Feral February Episode 9 – The bigger to eat you with

Throughout the month of February, which I am calling “Feral February,” I am going to do something a little bit different – I’m going to create a series of theme posts every week day about my favourite things in the world: Animals.

Today’s animal is the gulper eel!

Today’s featured animal is an eel that probably does not resemble any other animal you have seen before. This rarely studied animal (due to its fragile body and deep-sea preference) averages one metre in length (or 39 inches) with huge jaws filled with tiny teeth, very small eyes, and a long body that gradually tapers into an extremely thin tail.

Gulper eel. Photo courtesy of Bruce Robison. Source.

Gulper eel. Photo courtesy of Bruce Robison. Source.


The gulper eel’s large jaws can open extremely wide to swallow prey almost as large as itself, and its stomach can expand to accommodate whatever it eats. It is also known as the “pelican eel” because its lower jaw has a pouch similar to that of a pelican, but it is not known if it uses it in a similar fashion (to store fish and other prey for later consumption).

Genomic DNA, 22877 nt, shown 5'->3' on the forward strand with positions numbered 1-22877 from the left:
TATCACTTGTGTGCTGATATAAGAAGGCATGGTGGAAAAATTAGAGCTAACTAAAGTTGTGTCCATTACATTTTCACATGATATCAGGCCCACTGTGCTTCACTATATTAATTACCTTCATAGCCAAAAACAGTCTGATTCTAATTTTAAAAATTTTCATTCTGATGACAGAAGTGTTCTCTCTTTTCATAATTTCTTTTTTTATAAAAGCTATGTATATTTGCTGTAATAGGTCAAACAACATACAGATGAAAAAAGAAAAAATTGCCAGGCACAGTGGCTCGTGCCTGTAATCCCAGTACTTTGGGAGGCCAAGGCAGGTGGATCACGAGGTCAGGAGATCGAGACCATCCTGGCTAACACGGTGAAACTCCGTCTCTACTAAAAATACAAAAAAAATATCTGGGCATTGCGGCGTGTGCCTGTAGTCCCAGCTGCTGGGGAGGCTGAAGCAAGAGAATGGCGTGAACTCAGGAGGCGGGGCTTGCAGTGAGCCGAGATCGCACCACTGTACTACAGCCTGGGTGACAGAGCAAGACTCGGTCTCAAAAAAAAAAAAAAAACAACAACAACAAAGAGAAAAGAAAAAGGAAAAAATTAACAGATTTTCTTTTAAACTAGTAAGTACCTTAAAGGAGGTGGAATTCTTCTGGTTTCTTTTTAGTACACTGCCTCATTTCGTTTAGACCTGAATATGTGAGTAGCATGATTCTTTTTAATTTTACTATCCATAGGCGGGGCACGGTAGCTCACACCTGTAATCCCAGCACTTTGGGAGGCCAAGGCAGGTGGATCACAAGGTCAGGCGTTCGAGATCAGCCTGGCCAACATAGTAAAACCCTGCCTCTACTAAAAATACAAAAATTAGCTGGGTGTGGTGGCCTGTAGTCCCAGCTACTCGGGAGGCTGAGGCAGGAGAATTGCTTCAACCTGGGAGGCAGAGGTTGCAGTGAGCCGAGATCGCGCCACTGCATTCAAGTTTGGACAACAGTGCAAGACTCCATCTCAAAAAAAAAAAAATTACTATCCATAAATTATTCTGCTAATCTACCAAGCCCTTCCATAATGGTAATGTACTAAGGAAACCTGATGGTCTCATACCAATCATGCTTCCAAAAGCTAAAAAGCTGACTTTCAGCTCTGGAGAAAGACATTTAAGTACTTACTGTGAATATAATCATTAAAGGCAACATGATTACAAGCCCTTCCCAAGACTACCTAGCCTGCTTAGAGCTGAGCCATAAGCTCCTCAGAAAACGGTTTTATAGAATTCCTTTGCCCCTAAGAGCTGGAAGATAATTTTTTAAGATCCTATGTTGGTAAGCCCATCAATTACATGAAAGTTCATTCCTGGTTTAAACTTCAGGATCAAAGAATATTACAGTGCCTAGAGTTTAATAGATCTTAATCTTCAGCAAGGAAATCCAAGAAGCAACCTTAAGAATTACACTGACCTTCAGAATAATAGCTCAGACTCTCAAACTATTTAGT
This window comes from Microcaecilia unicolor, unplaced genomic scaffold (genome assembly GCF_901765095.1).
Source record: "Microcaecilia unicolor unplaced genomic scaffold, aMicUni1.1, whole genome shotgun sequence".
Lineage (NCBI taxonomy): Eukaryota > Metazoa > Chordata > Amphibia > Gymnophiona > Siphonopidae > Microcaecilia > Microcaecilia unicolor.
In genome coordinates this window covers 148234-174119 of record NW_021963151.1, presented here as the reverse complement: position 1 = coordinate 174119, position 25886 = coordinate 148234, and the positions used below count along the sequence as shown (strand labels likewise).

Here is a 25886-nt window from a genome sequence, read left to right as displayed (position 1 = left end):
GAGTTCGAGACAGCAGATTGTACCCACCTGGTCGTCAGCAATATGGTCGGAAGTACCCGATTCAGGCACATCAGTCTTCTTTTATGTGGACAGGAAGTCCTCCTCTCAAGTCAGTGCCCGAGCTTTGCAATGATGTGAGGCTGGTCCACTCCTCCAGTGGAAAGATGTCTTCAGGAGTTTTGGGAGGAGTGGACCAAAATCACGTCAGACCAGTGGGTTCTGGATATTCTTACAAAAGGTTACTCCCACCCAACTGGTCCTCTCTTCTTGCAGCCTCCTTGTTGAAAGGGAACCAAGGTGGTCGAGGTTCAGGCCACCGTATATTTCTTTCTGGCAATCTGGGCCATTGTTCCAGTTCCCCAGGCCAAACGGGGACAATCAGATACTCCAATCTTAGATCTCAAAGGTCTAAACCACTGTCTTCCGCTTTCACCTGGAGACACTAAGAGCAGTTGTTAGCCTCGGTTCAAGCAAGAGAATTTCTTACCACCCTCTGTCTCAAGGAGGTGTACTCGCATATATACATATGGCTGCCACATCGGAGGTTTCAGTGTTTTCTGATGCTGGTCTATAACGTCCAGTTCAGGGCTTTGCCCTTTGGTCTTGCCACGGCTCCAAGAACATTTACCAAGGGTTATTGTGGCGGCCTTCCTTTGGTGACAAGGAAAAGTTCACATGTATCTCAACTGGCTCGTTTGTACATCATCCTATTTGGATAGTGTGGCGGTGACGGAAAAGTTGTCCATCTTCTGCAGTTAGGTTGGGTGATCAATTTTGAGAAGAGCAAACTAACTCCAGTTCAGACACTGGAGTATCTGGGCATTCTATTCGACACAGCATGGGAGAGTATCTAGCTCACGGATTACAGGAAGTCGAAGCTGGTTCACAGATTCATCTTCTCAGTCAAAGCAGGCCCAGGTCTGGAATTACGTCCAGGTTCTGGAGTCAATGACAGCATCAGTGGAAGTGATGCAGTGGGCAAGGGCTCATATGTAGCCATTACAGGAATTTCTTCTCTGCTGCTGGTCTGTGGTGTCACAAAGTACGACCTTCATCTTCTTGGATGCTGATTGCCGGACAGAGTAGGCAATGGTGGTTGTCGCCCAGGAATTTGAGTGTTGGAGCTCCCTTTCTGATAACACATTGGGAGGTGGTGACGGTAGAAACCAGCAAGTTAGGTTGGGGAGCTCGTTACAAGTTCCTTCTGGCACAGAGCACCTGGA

Unlike its fearsome appearance suggests, most species of gulper eels that have been found only have small crustaceans in their stomachs, not large fish. Therefore, its large mouth might be an adaptation to eat a wide variety of smaller prey, instead of one large meal.

Daily dose of trivia:

With such an unusual body shape, the gulper eel is not an active hunter. Researchers believe that instead, the eel uses the bioluminescent organ at the end of its tail to attract prey and lure it into its waiting mouth. They also do not have pelvic fins, swim bladders, or scales. Their muscle segments have a “V-shape”, while other fish have “W-shaped” muscle segments.

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